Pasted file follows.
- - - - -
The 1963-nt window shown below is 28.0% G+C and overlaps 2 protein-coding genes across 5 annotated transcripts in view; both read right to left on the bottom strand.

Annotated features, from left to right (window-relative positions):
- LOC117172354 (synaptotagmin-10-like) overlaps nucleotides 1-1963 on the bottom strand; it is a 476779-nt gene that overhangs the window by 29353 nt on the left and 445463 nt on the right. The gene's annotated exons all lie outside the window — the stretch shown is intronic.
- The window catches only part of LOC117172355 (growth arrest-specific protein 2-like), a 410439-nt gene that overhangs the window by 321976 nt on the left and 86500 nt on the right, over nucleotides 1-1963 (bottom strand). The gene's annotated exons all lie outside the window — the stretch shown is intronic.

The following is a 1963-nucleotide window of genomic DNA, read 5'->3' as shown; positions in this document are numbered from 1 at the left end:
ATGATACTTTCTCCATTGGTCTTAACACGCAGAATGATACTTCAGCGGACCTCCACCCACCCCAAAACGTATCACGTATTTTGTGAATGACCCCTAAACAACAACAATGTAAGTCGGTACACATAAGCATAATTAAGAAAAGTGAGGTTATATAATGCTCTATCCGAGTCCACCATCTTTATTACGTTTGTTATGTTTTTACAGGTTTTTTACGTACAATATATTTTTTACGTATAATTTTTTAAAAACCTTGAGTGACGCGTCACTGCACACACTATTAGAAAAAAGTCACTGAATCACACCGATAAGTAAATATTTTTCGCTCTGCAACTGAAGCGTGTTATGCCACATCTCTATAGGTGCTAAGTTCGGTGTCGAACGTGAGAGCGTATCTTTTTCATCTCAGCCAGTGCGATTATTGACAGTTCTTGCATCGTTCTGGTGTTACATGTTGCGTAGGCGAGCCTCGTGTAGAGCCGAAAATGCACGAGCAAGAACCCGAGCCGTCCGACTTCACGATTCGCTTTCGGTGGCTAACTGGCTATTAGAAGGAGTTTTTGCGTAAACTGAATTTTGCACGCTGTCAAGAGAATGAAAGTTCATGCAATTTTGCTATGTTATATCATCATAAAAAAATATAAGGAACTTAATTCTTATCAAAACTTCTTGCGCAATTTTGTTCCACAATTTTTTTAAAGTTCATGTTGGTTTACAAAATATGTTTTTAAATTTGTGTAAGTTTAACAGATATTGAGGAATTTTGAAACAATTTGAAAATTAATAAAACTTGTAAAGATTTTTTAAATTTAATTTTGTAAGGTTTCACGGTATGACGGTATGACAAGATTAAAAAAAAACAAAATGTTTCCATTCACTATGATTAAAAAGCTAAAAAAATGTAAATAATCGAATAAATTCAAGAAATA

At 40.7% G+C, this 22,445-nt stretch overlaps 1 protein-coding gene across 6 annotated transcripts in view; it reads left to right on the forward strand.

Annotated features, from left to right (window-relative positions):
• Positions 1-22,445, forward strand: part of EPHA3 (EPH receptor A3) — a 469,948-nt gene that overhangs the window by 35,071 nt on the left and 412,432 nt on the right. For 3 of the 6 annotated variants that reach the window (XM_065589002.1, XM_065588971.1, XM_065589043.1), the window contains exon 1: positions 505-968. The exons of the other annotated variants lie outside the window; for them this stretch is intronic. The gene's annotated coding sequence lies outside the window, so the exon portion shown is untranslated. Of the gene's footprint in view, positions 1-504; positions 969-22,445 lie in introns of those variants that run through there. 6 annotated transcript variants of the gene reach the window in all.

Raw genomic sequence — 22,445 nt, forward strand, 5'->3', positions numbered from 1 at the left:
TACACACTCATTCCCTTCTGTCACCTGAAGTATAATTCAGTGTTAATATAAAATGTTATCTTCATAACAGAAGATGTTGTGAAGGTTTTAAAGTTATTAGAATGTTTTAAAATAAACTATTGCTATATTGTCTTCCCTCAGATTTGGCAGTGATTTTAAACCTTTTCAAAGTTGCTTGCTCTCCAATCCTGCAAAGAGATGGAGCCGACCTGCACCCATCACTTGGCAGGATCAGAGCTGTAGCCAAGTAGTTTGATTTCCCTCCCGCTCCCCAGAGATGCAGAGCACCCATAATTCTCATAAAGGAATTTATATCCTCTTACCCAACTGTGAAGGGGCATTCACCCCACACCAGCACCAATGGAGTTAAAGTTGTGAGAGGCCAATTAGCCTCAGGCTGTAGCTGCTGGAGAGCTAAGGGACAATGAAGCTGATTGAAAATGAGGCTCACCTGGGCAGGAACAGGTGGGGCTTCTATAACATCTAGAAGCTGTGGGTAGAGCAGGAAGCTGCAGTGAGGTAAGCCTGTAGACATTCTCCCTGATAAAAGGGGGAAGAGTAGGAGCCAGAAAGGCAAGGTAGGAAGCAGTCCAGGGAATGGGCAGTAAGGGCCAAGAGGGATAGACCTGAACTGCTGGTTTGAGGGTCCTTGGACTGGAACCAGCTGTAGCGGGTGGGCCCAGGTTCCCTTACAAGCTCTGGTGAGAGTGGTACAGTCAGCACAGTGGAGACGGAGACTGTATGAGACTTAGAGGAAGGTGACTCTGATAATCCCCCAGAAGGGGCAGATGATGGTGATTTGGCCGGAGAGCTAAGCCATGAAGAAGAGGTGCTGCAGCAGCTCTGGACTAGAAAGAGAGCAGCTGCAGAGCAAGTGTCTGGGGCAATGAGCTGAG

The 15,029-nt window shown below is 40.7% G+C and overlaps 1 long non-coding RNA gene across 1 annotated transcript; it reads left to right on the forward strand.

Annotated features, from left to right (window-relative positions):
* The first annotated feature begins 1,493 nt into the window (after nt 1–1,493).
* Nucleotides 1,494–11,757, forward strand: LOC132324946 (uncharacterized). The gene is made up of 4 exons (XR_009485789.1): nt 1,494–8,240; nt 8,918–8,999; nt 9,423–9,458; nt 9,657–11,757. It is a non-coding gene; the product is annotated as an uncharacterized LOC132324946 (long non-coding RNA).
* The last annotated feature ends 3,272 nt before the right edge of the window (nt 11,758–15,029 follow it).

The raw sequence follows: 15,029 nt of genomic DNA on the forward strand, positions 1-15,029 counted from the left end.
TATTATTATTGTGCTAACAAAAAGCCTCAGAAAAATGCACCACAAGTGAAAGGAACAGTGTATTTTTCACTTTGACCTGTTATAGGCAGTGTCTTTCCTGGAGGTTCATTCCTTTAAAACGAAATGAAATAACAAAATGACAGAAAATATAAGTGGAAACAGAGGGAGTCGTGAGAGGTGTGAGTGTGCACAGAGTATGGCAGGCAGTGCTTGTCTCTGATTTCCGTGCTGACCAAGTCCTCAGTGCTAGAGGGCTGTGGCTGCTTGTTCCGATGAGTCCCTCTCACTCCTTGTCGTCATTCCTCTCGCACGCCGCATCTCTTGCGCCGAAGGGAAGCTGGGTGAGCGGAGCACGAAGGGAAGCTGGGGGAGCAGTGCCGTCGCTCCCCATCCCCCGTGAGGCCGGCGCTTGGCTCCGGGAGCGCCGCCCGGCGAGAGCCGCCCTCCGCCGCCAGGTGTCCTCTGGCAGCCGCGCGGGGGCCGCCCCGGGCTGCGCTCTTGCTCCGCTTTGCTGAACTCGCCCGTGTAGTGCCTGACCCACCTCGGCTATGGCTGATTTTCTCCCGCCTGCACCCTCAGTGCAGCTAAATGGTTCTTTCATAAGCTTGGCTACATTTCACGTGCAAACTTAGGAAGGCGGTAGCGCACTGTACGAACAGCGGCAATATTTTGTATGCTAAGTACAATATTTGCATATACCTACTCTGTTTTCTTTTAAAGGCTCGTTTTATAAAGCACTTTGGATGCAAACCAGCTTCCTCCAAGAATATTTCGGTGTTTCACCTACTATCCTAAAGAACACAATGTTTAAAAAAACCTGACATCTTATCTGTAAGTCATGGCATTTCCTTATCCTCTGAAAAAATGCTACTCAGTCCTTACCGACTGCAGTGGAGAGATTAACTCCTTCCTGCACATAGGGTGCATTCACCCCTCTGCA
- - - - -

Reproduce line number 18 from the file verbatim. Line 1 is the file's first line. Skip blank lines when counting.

TATTATTATTGTGCTAACAAAAAGCCTCAGAAAAATGCACCACAAGTGAAAGGAACAGTGTATTTTTCACTTTGACCTGTTATAGGCAGTGTCTTTCCTGGAGGTTCATTCCTTTAAAACGAAATGAAATAACAAAATGACAGAAAATATAAGTGGAAACAGAGGGAGTCGTGAGAGGTGTGAGTGTGCACAGAGTATGGCAGGCAGTGCTTGTCTCTGATTTCCGTGCTGACCAAGTCCTCAGTGCTAGAGGGCTGTGGCTGCTTGTTCCGATGAGTCCCTCTCACTCCTTGTCGTCATTCCTCTCGCACGCCGCATCTCTTGCGCCGAAGGGAAGCTGGGTGAGCGGAGCACGAAGGGAAGCTGGGGGAGCAGTGCCGTCGCTCCCCATCCCCCGTGAGGCCGGCGCTTGGCTCCGGGAGCGCCGCCCGGCGAGAGCCGCCCTCCGCCGCCAGGTGTCCTCTGGCAGCCGCGCGGGGGCCGCCCCGGGCTGCGCTCTTGCTCCGCTTTGCTGAACTCGCCCGTGTAGTGCCTGACCCACCTCGGCTATGGCTGATTTTCTCCCGCCTGCACCCTCAGTGCAGCTAAATGGTTCTTTCATAAGCTTGGCTACATTTCACGTGCAAACTTAGGAAGGCGGTAGCGCACTGTACGAACAGCGGCAATATTTTGTATGCTAAGTACAATATTTGCATATACCTACTCTGTTTTCTTTTAAAGGCTCGTTTTATAAAGCACTTTGGATGCAAACCAGCTTCCTCCAAGAATATTTCGGTGTTTCACCTACTATCCTAAAGAACACAATGTTTAAAAAAACCTGACATCTTATCTGTAAGTCATGGCATTTCCTTATCCTCTGAAAAAATGCTACTCAGTCCTTACCGACTGCAGTGGAGAGATTAACTCCTTCCTGCACATAGGGTGCATTCACCCCTCTGCA